Academic journal article Journal of the Early Republic

Thinking like a Constitution

Academic journal article Journal of the Early Republic

Thinking like a Constitution

Article excerpt

I take my title from James Scott's recent book, Seeing Like a State.1 It was not the argument of the book that inspired me, but just the true cleverness of the title itself. Out of sheer envy, I found myself seeking an equivalent title that would cover the sorts of questions that I like to ask. Admittedly, this is an unusual way for historians to proceed. Usually we start with a problem, do some research, start writing, and conjure up a working title only when the manuscript is ready to go. Starting with the title first, and then figuring out what the subject should be, reverses the natural order of things. After all, historians are empiricists, not nominalists, believers in diversity, not esseritialists.

Still, it was a clever title, and it got me thinking that the closest analogue for my own work would be "Thinking Like a Constitution." That sounded catchy enough, but what did, or rather, could it mean? When Scott talks about "seeing like a state," he seeks to describe how real human actors, inhabiting arid exploiting the instruments of bureaucratic and coercive power, view their societies and the peoples who inhabit them. The concept of the State may be an abstraction, but real states consist of real people, wielding real power, with real consequences for real societies. A constitution, by contrast, is only a document. It is the product of thought, of course, but it cannot think itself. Thinking about a constitution is easy enough-we do it all the time. But learning to think like, one might well be a fool's errand.

There was, however, one obvious place to begin, with James Madison. Although I hope I am less closely associated with the fourth president than, say, Arthur Link was identified with another Princetonian, making sense of Madison's politics and political ideas has been central to my scholarship since I started out in the early 1970s. More to the point, I had recently found myself thinking not only about the content of Madison's thought, which is challenging enough in its own right, but also about the qualities of his mind, the intellectual properties and attributes that enabled him to become the leading constitutionalist of his age, on either side of the Atlantic. The challenge, in other words, was not only to understand the what and the why of Madisoniari theory, but also the how of his thinking.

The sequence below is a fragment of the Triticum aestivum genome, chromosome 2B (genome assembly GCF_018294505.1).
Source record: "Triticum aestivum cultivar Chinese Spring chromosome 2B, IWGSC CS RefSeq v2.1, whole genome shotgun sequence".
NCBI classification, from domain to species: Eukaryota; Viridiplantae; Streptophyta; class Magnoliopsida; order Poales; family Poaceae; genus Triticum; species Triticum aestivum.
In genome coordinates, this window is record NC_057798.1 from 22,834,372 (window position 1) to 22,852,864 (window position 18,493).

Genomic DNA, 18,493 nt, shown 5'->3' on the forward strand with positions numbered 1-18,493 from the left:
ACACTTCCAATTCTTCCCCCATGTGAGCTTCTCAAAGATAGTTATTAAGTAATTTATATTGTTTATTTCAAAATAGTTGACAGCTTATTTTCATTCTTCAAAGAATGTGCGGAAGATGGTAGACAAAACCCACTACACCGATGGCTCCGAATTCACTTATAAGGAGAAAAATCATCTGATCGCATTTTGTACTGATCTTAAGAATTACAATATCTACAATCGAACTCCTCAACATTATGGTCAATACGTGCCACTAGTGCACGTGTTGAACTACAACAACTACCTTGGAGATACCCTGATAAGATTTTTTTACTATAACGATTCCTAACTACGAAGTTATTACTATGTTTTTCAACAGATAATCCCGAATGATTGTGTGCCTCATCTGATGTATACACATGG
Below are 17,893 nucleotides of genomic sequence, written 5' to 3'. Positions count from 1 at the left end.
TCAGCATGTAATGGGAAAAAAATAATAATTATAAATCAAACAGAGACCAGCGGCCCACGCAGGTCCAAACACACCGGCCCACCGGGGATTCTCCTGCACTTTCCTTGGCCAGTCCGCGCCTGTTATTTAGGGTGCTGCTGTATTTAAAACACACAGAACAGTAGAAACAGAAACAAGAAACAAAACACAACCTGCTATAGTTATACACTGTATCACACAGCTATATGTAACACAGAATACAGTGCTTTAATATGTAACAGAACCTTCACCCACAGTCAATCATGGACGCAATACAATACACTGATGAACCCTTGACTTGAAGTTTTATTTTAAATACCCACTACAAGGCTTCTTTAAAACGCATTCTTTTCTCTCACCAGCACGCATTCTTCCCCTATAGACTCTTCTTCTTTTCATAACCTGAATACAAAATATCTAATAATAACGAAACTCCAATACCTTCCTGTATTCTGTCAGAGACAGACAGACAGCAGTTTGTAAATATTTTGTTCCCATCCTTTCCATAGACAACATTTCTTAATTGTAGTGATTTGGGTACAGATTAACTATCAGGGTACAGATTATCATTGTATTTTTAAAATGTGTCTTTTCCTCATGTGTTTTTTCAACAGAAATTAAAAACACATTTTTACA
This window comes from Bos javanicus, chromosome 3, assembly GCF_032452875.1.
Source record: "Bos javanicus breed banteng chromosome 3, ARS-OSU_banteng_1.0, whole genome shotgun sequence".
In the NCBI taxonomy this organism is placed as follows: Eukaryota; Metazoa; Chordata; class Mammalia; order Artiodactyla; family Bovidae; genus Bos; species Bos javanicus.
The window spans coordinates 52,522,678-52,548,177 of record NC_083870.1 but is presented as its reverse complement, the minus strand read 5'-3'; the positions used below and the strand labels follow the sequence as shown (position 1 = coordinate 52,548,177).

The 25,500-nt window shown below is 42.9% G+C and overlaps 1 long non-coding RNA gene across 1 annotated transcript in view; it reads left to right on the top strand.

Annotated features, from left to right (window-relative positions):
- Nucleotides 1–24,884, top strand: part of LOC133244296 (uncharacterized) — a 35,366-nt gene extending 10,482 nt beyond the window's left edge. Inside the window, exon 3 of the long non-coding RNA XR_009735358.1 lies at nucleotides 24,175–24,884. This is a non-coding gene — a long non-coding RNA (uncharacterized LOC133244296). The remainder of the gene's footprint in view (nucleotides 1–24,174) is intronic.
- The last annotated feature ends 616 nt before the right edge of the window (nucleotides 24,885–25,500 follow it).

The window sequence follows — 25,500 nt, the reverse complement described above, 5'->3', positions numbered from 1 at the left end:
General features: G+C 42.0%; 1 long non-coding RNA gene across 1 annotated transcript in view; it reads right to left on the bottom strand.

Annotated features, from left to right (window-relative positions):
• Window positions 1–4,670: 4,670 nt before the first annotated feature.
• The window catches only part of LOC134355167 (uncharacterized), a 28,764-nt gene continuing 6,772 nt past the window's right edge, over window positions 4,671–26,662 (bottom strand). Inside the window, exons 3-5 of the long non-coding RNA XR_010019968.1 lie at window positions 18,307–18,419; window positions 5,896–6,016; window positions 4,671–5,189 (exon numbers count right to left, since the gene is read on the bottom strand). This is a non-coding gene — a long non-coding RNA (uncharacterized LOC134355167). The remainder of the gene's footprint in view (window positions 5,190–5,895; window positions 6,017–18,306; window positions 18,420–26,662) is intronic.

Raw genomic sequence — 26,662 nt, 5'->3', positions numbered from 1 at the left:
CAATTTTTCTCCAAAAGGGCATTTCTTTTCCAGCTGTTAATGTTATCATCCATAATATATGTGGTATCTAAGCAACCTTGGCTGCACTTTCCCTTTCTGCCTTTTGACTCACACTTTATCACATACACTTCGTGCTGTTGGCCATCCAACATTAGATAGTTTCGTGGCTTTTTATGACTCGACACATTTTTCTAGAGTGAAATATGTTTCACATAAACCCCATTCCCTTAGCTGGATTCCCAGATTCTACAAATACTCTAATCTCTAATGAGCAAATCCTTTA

For starters, then, "thinking like a constitution" might mean asking: How does an innovative constitutional theorist really think? Here one aspect of Madison's preparations for the Federal Convention seemed especially promising: his analysis in the well-known memorandum on "the vices of the political system of the U. States" of the reasons why any system of federalism based on the voluntary compliance of the states with national measures appeared doomed to failure. Making sense of Madison's approach to this key problem offered a new insight into the qualities of his mind-or one could say, in honor of an important essay by a past SHEAR president, Daniel Howe, his faculties.2 But before discussing that problem, a few solipsistic things about the author of the current essay are in order.

I am a very traditional historian. Not to be morbid, but I have often said that my epitaph could read, "He tried to make the old history respectable (again)." I try to ask new questions, but about very old topics-arguably the oldest topics in American history. The questions that interested George Bancroft still intrigue me. Not that I am unreceptive or unappreciative of many "new histories"; it's simply that I am one of those odd birds who thinks that high politics and decision-making really matter, and who is intrigued by the difficulty of explaining why exceptional individuals make a difference in history, including those who fall under the label of "the founders" of the American republic or "the framers" of its Constitution. Nor was I one who thought that historians had much to gain from becoming converts to the methodologies of other disciplines, and especially from the turn to theory. …

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